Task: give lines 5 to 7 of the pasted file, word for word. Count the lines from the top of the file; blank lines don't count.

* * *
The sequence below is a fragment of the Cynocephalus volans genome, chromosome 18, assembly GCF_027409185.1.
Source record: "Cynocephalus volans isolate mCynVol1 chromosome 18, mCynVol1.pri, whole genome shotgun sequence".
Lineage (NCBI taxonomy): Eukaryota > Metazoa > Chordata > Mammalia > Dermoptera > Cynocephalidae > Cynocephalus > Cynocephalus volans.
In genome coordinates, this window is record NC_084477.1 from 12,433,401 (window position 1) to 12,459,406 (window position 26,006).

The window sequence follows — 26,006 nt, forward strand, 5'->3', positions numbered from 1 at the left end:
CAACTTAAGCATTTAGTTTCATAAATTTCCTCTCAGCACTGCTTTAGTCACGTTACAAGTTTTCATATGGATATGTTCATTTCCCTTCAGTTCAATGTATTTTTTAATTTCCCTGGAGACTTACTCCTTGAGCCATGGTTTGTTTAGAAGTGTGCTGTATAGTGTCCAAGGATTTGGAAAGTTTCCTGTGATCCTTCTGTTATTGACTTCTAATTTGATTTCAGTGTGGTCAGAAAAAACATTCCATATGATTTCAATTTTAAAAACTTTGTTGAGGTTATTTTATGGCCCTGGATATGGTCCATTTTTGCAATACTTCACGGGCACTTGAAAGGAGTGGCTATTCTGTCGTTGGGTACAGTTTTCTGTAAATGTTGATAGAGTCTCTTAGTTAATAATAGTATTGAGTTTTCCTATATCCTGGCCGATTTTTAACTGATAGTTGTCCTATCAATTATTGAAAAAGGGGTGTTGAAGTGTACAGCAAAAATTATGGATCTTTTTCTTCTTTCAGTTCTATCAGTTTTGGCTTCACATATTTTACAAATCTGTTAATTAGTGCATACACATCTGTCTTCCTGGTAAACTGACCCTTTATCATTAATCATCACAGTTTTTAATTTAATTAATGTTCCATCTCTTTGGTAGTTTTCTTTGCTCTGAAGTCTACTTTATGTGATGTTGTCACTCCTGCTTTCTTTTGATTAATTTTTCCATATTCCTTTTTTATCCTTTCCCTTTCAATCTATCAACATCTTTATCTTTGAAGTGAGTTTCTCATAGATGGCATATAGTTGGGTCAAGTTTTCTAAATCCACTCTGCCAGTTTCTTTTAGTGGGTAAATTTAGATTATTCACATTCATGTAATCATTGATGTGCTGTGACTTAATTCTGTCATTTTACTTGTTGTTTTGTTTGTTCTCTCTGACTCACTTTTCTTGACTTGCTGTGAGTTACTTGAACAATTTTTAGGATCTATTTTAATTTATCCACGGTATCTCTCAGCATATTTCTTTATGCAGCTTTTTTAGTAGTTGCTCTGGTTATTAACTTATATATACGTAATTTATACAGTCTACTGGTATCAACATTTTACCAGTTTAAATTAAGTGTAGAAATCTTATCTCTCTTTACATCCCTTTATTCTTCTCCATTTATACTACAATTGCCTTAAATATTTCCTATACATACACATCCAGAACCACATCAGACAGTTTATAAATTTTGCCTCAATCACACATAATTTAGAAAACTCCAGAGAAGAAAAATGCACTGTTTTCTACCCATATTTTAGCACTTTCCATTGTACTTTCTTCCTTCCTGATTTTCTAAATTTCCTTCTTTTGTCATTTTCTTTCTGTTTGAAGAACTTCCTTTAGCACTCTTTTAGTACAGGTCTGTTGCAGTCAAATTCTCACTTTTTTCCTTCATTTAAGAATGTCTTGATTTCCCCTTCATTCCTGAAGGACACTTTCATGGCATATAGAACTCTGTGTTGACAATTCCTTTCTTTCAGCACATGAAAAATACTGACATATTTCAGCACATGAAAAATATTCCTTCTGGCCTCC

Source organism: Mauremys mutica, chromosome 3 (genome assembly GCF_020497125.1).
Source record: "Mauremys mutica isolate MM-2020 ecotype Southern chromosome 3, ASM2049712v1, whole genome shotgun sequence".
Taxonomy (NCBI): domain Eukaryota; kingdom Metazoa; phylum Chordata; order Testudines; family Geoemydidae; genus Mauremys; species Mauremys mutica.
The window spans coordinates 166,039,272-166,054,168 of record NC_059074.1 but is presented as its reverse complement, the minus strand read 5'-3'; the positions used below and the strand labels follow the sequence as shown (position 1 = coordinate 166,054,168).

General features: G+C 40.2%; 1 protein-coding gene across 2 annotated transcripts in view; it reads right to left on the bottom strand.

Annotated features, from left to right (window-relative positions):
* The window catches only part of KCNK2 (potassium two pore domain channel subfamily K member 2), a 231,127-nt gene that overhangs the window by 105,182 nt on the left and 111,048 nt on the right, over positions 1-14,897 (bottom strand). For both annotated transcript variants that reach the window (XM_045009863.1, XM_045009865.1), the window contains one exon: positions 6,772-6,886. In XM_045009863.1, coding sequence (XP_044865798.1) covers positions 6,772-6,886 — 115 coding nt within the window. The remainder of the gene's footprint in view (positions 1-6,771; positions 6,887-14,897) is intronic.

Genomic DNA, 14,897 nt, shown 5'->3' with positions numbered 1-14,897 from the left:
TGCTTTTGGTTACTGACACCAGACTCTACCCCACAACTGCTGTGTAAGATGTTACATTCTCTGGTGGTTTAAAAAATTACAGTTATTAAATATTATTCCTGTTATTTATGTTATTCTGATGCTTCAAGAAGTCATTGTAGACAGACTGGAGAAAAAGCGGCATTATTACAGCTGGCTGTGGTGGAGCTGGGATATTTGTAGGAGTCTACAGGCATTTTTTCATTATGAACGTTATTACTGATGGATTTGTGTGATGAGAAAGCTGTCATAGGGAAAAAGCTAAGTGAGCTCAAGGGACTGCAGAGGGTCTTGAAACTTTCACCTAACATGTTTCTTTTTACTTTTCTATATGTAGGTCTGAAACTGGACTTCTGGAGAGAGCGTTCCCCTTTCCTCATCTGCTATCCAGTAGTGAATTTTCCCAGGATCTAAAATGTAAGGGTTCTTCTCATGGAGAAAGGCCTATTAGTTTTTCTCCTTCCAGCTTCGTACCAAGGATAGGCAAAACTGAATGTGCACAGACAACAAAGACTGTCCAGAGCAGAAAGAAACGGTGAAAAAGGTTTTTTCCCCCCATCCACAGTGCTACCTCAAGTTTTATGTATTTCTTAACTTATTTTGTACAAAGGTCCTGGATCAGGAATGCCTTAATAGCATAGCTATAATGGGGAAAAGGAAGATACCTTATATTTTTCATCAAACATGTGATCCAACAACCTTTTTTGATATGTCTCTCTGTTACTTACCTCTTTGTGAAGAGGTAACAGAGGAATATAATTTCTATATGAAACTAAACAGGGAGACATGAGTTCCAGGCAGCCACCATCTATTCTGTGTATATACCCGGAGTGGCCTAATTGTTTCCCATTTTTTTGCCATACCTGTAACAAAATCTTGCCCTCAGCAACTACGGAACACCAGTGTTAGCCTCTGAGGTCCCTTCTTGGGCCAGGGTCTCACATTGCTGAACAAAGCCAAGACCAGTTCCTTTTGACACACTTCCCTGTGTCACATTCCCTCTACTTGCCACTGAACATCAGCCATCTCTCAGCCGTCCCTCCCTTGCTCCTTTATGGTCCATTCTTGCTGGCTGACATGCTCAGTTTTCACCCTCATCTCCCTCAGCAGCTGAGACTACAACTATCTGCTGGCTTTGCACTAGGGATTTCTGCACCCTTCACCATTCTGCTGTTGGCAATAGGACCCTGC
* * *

The window sequence follows — 26,006 nt, forward strand, 5'->3', positions numbered from 1 at the left end:
CAACTTAAGCATTTAGTTTCATAAATTTCCTCTCAGCACTGCTTTAGTCACGTTACAAGTTTTCATATGGATATGTTCATTTCCCTTCAGTTCAATGTATTTTTTAATTTCCCTGGAGACTTACTCCTTGAGCCATGGTTTGTTTAGAAGTGTGCTGTATAGTGTCCAAGGATTTGGAAAGTTTCCTGTGATCCTTCTGTTATTGACTTCTAATTTGATTTCAGTGTGGTCAGAAAAAACATTCCATATGATTTCAATTTTAAAAACTTTGTTGAGGTTATTTTATGGCCCTGGATATGGTCCATTTTTGCAATACTTCACGGGCACTTGAAAGGAGTGGCTATTCTGTCGTTGGGTACAGTTTTCTGTAAATGTTGATAGAGTCTCTTAGTTAATAATAGTATTGAGTTTTCCTATATCCTGGCCGATTTTTAACTGATAGTTGTCCTATCAATTATTGAAAAAGGGGTGTTGAAGTGTACAGCAAAAATTATGGATCTTTTTCTTCTTTCAGTTCTATCAGTTTTGGCTTCACATATTTTACAAATCTGTTAATTAGTGCATACACATCTGTCTTCCTGGTAAACTGACCCTTTATCATTAATCATCACAGTTTTTAATTTAATTAATGTTCCATCTCTTTGGTAGTTTTCTTTGCTCTGAAGTCTACTTTATGTGATGTTGTCACTCCTGCTTTCTTTTGATTAATTTTTCCATATTCCTTTTTTATCCTTTCCCTTTCAATCTATCAACATCTTTATCTTTGAAGTGAGTTTCTCATAGATGGCATATAGTTGGGTCAAGTTTTCTAAATCCACTCTGCCAGTTTCTTTTAGTGGGTAAATTTAGATTATTCACATTCATGTAATCATTGATGTGCTGTGACTTAATTCTGTCATTTTACTTGTTGTTTTGTTTGTTCTCTCTGACTCACTTTTCTTGACTTGCTGTGAGTTACTTGAACAATTTTTAGGATCTATTTTAATTTATCCACGGTATCTCTCAGCATATTTCTTTATGCAGCTTTTTTAGTAGTTGCTCTGGTTATTAACTTATATATACGTAATTTATACAGTCTACTGGTATCAACATTTTACCAGTTTAAATTAAGTGTAGAAATCTTATCTCTCTTTACATCCCTTTATTCTTCTCCATTTATACTACAATTGCCTTAAATATTTCCTATACATACACATCCAGAACCACATCAGACAGTTTATAAATTTTGCCTCAATCACACATAATTTAGAAAACTCCAGAGAAGAAAAATGCACTGTTTTCTACCCATATTTTAGCACTTTCCATTGTACTTTCTTCCTTCCTGATTTTCTAAATTTCCTTCTTTTGTCATTTTCTTTCTGTTTGAAGAACTTCCTTTAGCACTCTTTTAGTACAGGTCTGTTGCAGTCAAATTCTCACTTTTTTCCTTCATTTAAGAATGTCTTGATTTCCCCTTCATTCCTGAAGGACACTTTCATGGCATATAGAACTCTGTGTTGACAATTCCTTTCTTTCAGCACATGAAAAATACTGACATATTTCAGCACATGAAAAATATTCCTTCTGGCCTCC

Source organism: Mauremys mutica, chromosome 3 (genome assembly GCF_020497125.1).